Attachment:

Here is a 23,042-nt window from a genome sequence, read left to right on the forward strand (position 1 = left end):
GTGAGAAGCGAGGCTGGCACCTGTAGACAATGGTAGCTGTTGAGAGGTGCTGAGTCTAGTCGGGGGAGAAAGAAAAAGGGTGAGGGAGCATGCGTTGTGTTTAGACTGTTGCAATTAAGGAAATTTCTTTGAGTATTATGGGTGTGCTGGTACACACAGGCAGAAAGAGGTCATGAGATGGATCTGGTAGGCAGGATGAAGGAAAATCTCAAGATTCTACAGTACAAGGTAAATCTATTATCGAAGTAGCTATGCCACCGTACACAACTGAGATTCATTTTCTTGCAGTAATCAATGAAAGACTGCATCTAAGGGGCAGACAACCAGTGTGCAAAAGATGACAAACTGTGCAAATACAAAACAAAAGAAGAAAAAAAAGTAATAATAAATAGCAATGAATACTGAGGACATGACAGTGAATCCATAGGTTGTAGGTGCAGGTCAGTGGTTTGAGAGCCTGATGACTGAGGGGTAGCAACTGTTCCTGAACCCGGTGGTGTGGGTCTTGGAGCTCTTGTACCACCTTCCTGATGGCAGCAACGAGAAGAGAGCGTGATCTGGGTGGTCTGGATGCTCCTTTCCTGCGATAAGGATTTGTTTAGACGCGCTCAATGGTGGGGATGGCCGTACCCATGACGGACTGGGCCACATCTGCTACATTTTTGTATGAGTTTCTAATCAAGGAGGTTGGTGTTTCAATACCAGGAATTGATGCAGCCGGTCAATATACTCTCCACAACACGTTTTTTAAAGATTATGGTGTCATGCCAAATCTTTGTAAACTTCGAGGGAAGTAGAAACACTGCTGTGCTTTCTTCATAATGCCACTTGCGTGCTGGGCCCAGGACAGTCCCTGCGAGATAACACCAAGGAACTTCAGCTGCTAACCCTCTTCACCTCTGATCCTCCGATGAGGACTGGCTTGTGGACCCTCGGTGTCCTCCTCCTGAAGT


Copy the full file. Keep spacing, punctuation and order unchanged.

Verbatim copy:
Here is a 23,042-nt window from a genome sequence, read left to right on the forward strand (position 1 = left end):
GTGAGAAGCGAGGCTGGCACCTGTAGACAATGGTAGCTGTTGAGAGGTGCTGAGTCTAGTCGGGGGAGAAAGAAAAAGGGTGAGGGAGCATGCGTTGTGTTTAGACTGTTGCAATTAAGGAAATTTCTTTGAGTATTATGGGTGTGCTGGTACACACAGGCAGAAAGAGGTCATGAGATGGATCTGGTAGGCAGGATGAAGGAAAATCTCAAGATTCTACAGTACAAGGTAAATCTATTATCGAAGTAGCTATGCCACCGTACACAACTGAGATTCATTTTCTTGCAGTAATCAATGAAAGACTGCATCTAAGGGGCAGACAACCAGTGTGCAAAAGATGACAAACTGTGCAAATACAAAACAAAAGAAGAAAAAAAAGTAATAATAAATAGCAATGAATACTGAGGACATGACAGTGAATCCATAGGTTGTAGGTGCAGGTCAGTGGTTTGAGAGCCTGATGACTGAGGGGTAGCAACTGTTCCTGAACCCGGTGGTGTGGGTCTTGGAGCTCTTGTACCACCTTCCTGATGGCAGCAACGAGAAGAGAGCGTGATCTGGGTGGTCTGGATGCTCCTTTCCTGCGATAAGGATTTGTTTAGACGCGCTCAATGGTGGGGATGGCCGTACCCATGACGGACTGGGCCACATCTGCTACATTTTTGTATGAGTTTCTAATCAAGGAGGTTGGTGTTTCAATACCAGGAATTGATGCAGCCGGTCAATATACTCTCCACAACACGTTTTTTAAAGATTATGGTGTCATGCCAAATCTTTGTAAACTTCGAGGGAAGTAGAAACACTGCTGTGCTTTCTTCATAATGCCACTTGCGTGCTGGGCCCAGGACAGTCCCTGCGAGATAACACCAAGGAACTTCAGCTGCTAACCCTCTTCACCTCTGATCCTCCGATGAGGACTGGCTTGTGGACCCTCGGTGTCCTCCTCCTGAAGT